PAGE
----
Thursday, 4 May 2006

Thoughts on the English Martyrs

For priests and religious in Elizabeth I's reign and after, vocation meant either exile (abroad) or outlawry (at home). Many priests (over 300) sacrificed their lives, and all had to be ready to do so - reflecting on martyrdom was part of their seminary formation, as can be seen in the graphic frescoes at the English College, Rome, showing the witness of English martyrs down the centuries.

The martryrs died in an age often celebrated as one of English 'heroes' (e.g. Drake and Raleigh). Their heroism was a natural daring, commonly inspired by the desire for fame or wealth. It often went with cruelty. But compare this with the supernatural heroism of the martyrs. When St Cuthbert Mayne was arrested, he said 'I am the Man' - he reflected Christ's courage in uttering the truth fearlessly in front of his judges and facing suffering and death. All the martyrs (men and women) displayed the virtue of fortitude.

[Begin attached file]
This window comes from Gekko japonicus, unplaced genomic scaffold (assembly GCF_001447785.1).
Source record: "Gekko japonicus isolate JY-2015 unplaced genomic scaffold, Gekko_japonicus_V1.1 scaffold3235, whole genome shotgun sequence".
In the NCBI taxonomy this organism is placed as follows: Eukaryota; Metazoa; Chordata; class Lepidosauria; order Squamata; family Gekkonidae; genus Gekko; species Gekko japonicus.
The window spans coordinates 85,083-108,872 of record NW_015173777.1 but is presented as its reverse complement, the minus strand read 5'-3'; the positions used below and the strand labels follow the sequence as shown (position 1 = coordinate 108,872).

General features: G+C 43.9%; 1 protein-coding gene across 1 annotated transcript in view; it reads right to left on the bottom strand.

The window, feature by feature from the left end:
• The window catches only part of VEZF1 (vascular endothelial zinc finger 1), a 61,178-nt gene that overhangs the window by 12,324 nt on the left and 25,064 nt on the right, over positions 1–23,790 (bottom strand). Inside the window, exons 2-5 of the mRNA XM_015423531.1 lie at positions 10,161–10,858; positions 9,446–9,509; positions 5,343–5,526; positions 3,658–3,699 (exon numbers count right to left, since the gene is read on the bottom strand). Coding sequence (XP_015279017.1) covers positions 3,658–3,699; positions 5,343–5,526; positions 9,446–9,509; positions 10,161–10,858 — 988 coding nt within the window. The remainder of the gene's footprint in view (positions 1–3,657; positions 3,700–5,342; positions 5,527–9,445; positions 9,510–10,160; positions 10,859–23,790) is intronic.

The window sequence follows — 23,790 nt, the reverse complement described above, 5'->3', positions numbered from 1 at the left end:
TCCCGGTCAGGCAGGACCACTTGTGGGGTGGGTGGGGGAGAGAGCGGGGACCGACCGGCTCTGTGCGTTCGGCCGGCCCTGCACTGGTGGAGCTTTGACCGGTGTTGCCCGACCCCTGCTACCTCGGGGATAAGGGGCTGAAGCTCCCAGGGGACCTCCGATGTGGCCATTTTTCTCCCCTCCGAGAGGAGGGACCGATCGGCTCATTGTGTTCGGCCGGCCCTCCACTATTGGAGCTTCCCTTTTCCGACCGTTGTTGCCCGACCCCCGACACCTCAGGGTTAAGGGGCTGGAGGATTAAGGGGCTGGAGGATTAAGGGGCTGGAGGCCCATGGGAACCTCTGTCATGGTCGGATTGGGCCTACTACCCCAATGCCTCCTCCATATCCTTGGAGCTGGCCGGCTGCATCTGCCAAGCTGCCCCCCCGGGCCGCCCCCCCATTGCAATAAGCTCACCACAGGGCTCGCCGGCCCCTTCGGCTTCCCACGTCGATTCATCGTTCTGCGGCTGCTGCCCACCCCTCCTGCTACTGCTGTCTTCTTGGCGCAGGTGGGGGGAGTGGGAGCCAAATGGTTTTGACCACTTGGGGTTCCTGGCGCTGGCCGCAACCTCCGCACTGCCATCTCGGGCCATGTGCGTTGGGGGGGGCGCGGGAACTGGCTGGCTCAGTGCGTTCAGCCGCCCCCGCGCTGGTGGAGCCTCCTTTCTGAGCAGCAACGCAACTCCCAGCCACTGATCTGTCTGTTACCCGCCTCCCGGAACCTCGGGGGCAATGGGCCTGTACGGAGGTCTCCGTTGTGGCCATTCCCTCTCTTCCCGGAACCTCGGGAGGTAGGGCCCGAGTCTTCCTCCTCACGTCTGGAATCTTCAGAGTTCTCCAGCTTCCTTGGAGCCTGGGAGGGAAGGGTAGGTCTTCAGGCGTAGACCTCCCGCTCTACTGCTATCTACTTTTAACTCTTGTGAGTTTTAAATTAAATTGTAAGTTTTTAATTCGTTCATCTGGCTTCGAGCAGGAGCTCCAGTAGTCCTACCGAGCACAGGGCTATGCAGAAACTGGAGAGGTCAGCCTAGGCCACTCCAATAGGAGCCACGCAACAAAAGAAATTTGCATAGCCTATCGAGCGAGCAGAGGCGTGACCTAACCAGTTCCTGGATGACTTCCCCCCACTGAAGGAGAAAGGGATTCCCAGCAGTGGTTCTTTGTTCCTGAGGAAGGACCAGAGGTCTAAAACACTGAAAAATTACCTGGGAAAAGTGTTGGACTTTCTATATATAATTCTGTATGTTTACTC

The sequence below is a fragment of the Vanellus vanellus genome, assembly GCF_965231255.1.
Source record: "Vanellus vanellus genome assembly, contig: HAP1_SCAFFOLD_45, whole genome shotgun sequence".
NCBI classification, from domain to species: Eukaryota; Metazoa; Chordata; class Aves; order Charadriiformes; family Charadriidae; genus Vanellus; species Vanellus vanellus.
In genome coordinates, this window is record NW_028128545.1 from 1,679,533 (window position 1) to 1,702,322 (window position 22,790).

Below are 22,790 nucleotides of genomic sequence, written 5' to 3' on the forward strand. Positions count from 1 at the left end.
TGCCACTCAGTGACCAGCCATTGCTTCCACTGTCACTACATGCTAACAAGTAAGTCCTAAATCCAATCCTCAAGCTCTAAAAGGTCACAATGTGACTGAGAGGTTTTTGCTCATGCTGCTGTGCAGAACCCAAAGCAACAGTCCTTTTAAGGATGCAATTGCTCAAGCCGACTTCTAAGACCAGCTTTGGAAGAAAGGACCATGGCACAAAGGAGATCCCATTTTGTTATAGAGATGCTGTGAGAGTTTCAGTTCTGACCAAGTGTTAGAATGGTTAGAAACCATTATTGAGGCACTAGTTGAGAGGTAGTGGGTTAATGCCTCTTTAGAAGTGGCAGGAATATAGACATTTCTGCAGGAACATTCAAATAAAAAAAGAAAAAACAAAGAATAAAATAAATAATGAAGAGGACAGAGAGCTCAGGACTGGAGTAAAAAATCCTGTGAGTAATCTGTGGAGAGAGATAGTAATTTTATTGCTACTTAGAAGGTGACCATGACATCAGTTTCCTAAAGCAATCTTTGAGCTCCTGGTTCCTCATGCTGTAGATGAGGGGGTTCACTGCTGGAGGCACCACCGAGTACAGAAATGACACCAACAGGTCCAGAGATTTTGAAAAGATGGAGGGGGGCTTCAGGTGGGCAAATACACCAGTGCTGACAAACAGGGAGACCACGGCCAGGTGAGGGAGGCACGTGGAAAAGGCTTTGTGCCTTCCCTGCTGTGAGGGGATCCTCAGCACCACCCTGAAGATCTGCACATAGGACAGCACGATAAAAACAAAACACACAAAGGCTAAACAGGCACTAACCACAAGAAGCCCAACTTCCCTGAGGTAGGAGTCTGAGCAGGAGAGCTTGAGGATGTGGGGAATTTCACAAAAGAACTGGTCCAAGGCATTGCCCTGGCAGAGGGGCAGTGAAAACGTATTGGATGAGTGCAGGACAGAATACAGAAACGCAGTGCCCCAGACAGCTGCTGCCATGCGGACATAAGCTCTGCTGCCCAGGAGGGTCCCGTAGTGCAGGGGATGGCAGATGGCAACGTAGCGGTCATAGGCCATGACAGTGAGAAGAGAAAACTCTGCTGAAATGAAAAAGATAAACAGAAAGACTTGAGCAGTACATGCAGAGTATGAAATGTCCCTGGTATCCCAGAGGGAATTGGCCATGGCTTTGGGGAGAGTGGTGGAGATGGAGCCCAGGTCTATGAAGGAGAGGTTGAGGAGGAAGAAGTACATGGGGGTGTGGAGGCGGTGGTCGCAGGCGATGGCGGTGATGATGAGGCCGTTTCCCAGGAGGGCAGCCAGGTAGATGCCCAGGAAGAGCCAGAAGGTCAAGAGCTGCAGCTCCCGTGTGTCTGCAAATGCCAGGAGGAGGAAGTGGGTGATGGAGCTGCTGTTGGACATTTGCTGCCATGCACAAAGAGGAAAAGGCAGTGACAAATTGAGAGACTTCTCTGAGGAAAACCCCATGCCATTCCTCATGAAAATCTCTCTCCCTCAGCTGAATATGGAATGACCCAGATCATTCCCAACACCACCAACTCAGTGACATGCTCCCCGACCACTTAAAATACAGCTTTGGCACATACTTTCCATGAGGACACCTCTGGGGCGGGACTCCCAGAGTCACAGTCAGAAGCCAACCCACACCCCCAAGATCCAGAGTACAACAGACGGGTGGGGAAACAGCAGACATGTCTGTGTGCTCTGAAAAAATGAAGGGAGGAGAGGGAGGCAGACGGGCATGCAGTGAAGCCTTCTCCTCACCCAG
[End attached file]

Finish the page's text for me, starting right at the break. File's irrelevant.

In every age, the Church calls for some special sacrifice. In the sixteenth and seventeenth centuries it was exile, fines, imprisonment and death. Today it is putting up with ridicule, marginalisation and indifference. A case in point is our need to defend the Church from the claims of The Da Vinci Code. This requires heroism - standing up for the Faith and not just going along with the crowd. Only God can demand heroic sacrifice. Only God can give us the grace we need - which is why we should ask for the intercession of our martyrs.



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